The Seagulls

Bob Booker Footballer Book Cover
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Bob Booker’s knowledge of Brighton & Hove Albion prior to his appointment was sketchy in the extreme.

“I knew hardly anything about the club and it was not really on my radar,” he admits. “The phone call from Micky Adams offering me the Brighton job came completely out of the blue, like so many of the opportunities I received throughout my career. Beyond knowing that Brighton were in the Third Division, I was totally ignorant about their recent traumatic history and the trials and tribulations they had gone through in order to survive. At that time I wasn’t a great one for watching football apart from Match of the Day, and had little knowledge of other teams and players, but I knew that this would have to change to meet the demands of my new job. My ignorance was commonplace within the game as there wasn’t much television and media coverage in those days of the lower divisions, and footballers are notorious for remaining within their own little bubble and not bothering with anything that does not directly concern them. I was soon to learn that Micky Adams had signed several players I knew very well from their Brentford days, but again, that was news to me at the time, as footballers never stay in touch. At the end of the season they invariably say ‘See you soon’ to all their teammates, but the next time they meet up is generally at the start of pre-season training. When someone is transferred they always promise to keep in touch, but again, it almost never happens. I had remained in contact with very few players from either my Brentford or Sheffield United days, so I had no idea who was at Brighton at the time I joined.”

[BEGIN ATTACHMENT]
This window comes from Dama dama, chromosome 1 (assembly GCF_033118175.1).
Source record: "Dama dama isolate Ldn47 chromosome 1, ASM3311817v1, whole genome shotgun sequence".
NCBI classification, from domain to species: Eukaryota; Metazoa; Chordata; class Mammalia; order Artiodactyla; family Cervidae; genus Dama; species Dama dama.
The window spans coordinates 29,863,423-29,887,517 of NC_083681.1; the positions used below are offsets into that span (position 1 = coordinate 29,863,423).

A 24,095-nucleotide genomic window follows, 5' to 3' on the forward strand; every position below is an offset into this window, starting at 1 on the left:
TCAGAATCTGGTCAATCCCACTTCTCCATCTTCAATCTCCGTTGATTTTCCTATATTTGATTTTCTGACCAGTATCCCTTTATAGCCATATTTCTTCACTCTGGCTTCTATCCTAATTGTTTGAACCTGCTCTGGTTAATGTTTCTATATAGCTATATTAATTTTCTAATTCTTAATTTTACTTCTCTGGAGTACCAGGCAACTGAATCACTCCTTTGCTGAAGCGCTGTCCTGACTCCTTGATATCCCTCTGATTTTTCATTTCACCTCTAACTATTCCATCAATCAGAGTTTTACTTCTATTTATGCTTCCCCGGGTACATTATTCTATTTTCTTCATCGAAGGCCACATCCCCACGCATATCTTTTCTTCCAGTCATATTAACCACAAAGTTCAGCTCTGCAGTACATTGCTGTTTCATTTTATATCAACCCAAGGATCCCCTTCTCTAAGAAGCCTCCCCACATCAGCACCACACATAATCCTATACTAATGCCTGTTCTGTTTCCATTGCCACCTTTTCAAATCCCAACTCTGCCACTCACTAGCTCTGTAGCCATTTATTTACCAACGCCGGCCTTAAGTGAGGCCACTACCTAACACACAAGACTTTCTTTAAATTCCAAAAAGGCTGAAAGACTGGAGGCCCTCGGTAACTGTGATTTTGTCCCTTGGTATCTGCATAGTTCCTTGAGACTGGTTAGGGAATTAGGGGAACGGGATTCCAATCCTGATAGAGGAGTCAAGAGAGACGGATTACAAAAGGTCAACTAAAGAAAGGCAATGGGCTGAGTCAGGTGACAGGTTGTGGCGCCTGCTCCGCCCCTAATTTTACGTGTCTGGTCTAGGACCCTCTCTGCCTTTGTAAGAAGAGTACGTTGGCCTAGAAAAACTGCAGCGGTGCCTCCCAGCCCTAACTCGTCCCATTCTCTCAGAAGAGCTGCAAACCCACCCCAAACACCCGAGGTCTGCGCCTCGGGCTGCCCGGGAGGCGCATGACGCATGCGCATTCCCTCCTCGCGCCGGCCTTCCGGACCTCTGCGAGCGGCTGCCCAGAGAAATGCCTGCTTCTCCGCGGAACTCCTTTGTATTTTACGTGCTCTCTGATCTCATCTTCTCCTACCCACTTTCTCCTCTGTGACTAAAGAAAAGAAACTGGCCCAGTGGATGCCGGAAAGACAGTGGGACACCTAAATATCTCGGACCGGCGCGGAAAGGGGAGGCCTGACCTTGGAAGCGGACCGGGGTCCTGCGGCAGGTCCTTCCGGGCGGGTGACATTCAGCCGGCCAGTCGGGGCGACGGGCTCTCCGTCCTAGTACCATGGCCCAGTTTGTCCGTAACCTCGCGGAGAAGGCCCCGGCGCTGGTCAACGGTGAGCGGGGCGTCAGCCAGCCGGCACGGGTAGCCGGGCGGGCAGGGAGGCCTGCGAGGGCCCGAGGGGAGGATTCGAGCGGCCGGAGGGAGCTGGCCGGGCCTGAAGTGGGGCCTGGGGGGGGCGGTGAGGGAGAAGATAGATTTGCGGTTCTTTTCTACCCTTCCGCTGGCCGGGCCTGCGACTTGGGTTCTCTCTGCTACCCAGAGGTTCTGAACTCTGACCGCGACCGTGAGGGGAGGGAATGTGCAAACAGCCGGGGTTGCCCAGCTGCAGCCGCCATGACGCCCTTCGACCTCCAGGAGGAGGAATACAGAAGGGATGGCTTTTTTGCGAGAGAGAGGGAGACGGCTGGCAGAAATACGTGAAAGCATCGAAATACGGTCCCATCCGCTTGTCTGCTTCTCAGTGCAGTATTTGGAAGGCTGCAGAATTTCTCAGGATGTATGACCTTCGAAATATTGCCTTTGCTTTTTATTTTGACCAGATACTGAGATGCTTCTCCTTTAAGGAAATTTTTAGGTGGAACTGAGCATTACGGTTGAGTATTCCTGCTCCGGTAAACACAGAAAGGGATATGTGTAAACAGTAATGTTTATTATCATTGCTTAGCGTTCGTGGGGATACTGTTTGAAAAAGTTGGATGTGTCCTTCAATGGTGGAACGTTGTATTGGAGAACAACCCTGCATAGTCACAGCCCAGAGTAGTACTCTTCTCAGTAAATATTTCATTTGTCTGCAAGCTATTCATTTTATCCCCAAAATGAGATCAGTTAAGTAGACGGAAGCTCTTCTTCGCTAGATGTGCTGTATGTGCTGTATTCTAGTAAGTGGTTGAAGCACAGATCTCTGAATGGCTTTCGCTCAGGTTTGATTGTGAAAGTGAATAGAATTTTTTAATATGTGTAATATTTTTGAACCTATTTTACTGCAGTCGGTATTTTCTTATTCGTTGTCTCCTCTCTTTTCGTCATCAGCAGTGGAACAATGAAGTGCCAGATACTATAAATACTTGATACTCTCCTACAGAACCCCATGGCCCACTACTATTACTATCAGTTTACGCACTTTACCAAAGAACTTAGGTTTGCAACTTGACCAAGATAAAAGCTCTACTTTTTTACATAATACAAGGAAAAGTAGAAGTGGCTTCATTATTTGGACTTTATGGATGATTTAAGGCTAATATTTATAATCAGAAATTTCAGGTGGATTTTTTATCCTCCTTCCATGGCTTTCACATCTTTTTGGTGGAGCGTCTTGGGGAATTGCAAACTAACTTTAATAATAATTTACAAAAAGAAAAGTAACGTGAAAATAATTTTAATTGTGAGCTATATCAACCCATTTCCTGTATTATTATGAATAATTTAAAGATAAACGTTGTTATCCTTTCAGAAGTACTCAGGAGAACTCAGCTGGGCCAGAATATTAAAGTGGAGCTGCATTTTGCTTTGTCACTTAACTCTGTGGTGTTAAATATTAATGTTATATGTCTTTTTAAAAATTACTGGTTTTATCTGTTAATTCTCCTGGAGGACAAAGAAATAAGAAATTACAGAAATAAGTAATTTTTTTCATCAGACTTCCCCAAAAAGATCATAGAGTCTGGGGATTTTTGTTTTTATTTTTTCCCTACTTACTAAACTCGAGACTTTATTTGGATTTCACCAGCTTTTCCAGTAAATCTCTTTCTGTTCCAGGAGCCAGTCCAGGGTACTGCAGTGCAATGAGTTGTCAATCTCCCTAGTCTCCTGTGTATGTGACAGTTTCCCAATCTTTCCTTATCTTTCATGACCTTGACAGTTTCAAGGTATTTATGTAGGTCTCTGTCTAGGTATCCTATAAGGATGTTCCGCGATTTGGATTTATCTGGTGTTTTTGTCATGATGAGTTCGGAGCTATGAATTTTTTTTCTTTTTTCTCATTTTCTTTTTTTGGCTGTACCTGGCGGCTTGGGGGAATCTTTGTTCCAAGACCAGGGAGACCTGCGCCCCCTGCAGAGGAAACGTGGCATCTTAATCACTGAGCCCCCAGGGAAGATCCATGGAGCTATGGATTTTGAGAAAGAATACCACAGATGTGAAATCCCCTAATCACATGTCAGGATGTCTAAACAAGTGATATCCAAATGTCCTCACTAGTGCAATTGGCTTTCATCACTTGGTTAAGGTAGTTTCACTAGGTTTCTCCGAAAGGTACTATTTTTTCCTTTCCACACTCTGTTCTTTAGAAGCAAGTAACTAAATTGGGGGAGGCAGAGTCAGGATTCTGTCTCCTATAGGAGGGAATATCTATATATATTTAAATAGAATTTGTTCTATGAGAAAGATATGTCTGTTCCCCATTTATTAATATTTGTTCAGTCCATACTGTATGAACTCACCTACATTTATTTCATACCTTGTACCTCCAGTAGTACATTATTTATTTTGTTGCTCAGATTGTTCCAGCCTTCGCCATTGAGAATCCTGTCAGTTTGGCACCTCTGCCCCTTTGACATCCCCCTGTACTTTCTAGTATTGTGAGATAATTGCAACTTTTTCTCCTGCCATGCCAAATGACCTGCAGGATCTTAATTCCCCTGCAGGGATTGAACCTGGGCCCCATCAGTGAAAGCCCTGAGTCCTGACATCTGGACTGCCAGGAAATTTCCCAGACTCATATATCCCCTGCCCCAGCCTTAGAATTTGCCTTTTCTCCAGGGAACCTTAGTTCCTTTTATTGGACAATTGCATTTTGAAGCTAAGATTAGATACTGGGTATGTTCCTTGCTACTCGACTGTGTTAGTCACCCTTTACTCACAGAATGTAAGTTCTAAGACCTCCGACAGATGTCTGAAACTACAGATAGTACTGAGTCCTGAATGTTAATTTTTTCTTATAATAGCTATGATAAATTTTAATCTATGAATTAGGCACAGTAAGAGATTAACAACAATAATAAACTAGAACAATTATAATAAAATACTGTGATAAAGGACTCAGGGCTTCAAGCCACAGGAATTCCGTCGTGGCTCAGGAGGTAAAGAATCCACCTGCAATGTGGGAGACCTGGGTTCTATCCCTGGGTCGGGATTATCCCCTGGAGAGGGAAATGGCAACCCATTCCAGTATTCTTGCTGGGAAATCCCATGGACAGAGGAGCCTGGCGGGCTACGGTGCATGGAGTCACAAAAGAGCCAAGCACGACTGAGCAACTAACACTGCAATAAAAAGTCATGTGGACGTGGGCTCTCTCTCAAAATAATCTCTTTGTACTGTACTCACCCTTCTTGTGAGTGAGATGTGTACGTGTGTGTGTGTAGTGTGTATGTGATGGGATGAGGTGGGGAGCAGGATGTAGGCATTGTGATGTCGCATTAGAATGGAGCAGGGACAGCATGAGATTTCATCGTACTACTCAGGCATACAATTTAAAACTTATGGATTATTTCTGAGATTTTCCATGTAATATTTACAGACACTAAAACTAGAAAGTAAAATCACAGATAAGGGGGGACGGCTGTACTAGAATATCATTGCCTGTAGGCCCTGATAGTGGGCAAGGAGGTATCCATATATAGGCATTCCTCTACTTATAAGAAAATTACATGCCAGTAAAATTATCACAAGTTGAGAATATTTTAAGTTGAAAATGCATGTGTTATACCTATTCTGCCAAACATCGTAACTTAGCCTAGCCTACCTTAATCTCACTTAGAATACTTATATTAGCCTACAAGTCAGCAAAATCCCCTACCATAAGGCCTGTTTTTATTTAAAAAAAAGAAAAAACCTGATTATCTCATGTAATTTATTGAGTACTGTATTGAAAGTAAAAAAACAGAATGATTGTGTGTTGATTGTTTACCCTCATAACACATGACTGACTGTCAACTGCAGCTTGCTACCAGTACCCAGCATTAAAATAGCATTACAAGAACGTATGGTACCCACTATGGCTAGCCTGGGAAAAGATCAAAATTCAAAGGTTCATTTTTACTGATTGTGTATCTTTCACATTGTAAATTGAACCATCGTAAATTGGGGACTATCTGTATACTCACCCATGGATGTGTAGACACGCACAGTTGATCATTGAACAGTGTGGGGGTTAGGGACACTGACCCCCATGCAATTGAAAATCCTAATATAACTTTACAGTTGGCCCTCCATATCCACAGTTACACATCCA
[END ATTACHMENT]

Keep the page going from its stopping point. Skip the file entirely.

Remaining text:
“The last time I had played against Brighton was way back in the 1989/90 season when I was at Sheffield United. I recall scoring in both games, a seesaw 5-4 early season win at Bramall Lane and then a vital equaliser in the return match. The Goldstone was a proper old-school, traditional stadium, and my main memory of playing there was of the away dressing room and having to go gingerly down the steps into what was probably the biggest and deepest plunge bath I had ever encountered. You had to be very careful not to slip and fall in. I used to warn Mark Todd, the smallest player in our team, that he needed to wear a rubber ring and tread water or run the risk of disappearing into the murky waters and never being seen again.”

“In the days before the Health and Safety lobby oversaw the demise of the plunge bath, there would be lots of farting, drinking and smoking going on and you would all happily lie there together, excitedly chatting and luxuriating after a good result and letting the stresses, aches and strains of the afternoon’s exertions wash off you. Or, conversely, there would initially be a complete silence after a defeat beyond the lapping of the water, and you would just be waiting for someone to start bitching and moaning and allocating blame. Somehow things never seemed the same after the move towards single baths and showers.”

Dick Knight – and, to a lesser extent, Micky Adams – gave Bob an instant update and history lesson regarding the club during their initial lunch meeting at Topolino’s in October 2000, making Bob realise just how tenuous the club’s situation was; how close they had come to oblivion.

Brighton & Hove Albion FC were slowly coming off life support after barely surviving a horrendous few years which saw the incomprehensible and widely condemned sale of its beloved Goldstone Ground come about thanks to a fifth column from within the club, led by the chairman, Bill Archer. Albion only stayed in the Football League thanks to Robbie Reinelt’s second half equaliser in a winner (or, fortunately for the Seagulls, non-loser) takes all final day relegation clash at Hereford on 3rd May 1997.